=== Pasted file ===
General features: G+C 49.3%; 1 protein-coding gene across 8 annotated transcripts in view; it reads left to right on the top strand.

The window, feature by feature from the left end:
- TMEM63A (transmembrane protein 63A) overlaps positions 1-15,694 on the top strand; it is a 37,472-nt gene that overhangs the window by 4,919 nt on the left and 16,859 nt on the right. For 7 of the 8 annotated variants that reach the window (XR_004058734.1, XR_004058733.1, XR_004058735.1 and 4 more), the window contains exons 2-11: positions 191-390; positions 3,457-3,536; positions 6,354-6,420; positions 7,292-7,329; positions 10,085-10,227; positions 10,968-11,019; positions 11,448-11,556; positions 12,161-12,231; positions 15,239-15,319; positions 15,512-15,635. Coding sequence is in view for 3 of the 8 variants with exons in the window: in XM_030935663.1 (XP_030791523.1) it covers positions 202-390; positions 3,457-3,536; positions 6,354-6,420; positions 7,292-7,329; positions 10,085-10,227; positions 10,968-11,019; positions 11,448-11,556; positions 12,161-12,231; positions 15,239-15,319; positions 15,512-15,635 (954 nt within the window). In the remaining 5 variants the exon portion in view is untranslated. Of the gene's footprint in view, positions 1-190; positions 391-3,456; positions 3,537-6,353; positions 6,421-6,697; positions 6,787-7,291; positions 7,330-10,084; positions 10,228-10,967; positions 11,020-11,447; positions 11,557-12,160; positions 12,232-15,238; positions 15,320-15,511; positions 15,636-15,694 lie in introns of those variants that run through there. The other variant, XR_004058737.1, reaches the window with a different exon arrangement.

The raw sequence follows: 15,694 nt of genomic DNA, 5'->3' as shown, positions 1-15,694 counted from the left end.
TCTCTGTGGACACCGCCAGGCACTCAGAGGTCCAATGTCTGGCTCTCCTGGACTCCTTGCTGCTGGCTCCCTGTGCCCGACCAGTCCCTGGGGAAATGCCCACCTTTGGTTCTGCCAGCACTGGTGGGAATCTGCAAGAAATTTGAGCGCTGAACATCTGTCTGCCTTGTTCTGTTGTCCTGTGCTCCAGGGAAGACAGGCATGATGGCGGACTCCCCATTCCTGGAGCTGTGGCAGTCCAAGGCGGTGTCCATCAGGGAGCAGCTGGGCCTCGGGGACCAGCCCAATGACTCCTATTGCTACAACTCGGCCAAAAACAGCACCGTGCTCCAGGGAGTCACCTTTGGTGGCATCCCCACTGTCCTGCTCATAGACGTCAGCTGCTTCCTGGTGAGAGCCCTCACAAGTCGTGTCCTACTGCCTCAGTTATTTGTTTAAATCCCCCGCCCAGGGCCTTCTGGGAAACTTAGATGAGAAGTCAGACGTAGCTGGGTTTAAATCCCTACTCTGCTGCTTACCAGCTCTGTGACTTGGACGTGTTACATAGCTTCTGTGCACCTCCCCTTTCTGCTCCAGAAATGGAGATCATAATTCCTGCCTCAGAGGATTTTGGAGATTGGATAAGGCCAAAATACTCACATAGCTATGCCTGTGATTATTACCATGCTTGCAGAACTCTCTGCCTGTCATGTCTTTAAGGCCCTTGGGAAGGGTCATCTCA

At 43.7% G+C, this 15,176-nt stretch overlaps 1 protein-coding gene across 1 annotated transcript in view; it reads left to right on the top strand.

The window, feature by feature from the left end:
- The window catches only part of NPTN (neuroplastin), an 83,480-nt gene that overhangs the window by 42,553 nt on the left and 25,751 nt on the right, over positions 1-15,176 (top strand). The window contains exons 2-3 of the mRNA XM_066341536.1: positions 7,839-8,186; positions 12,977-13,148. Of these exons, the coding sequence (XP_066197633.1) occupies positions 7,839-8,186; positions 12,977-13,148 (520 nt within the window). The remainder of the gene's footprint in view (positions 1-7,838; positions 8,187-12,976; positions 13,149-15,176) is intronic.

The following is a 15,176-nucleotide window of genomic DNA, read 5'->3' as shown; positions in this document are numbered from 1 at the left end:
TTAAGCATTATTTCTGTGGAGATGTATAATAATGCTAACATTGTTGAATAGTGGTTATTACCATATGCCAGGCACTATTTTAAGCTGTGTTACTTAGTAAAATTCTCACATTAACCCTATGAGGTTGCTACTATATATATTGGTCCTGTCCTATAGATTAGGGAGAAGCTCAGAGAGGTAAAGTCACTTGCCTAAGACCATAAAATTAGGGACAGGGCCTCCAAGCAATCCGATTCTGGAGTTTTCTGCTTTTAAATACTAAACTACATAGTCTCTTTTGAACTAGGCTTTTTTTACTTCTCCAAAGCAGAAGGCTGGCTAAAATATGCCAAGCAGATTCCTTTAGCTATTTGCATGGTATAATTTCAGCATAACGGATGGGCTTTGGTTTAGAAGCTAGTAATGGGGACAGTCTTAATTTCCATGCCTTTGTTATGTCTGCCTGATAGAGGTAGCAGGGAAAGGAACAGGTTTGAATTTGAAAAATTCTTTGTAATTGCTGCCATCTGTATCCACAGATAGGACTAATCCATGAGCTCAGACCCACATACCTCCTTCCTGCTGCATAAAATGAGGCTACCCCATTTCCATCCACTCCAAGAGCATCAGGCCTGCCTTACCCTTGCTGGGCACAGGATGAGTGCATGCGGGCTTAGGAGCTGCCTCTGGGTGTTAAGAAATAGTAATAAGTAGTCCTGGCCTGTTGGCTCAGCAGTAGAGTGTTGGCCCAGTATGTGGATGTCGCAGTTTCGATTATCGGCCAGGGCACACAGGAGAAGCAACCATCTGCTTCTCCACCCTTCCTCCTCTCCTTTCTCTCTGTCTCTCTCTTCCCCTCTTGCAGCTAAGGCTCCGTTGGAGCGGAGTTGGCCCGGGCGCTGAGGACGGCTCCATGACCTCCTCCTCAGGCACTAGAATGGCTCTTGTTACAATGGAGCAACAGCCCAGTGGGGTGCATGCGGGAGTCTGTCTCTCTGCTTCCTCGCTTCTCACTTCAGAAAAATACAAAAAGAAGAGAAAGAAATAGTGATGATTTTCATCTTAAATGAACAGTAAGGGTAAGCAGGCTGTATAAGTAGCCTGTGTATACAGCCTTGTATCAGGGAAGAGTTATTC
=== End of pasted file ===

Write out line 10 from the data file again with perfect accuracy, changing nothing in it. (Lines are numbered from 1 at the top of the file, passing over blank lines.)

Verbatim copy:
TTAAGCATTATTTCTGTGGAGATGTATAATAATGCTAACATTGTTGAATAGTGGTTATTACCATATGCCAGGCACTATTTTAAGCTGTGTTACTTAGTAAAATTCTCACATTAACCCTATGAGGTTGCTACTATATATATTGGTCCTGTCCTATAGATTAGGGAGAAGCTCAGAGAGGTAAAGTCACTTGCCTAAGACCATAAAATTAGGGACAGGGCCTCCAAGCAATCCGATTCTGGAGTTTTCTGCTTTTAAATACTAAACTACATAGTCTCTTTTGAACTAGGCTTTTTTTACTTCTCCAAAGCAGAAGGCTGGCTAAAATATGCCAAGCAGATTCCTTTAGCTATTTGCATGGTATAATTTCAGCATAACGGATGGGCTTTGGTTTAGAAGCTAGTAATGGGGACAGTCTTAATTTCCATGCCTTTGTTATGTCTGCCTGATAGAGGTAGCAGGGAAAGGAACAGGTTTGAATTTGAAAAATTCTTTGTAATTGCTGCCATCTGTATCCACAGATAGGACTAATCCATGAGCTCAGACCCACATACCTCCTTCCTGCTGCATAAAATGAGGCTACCCCATTTCCATCCACTCCAAGAGCATCAGGCCTGCCTTACCCTTGCTGGGCACAGGATGAGTGCATGCGGGCTTAGGAGCTGCCTCTGGGTGTTAAGAAATAGTAATAAGTAGTCCTGGCCTGTTGGCTCAGCAGTAGAGTGTTGGCCCAGTATGTGGATGTCGCAGTTTCGATTATCGGCCAGGGCACACAGGAGAAGCAACCATCTGCTTCTCCACCCTTCCTCCTCTCCTTTCTCTCTGTCTCTCTCTTCCCCTCTTGCAGCTAAGGCTCCGTTGGAGCGGAGTTGGCCCGGGCGCTGAGGACGGCTCCATGACCTCCTCCTCAGGCACTAGAATGGCTCTTGTTACAATGGAGCAACAGCCCAGTGGGGTGCATGCGGGAGTCTGTCTCTCTGCTTCCTCGCTTCTCACTTCAGAAAAATACAAAAAGAAGAGAAAGAAATAGTGATGATTTTCATCTTAAATGAACAGTAAGGGTAAGCAGGCTGTATAAGTAGCCTGTGTATACAGCCTTGTATCAGGGAAGAGTTATTC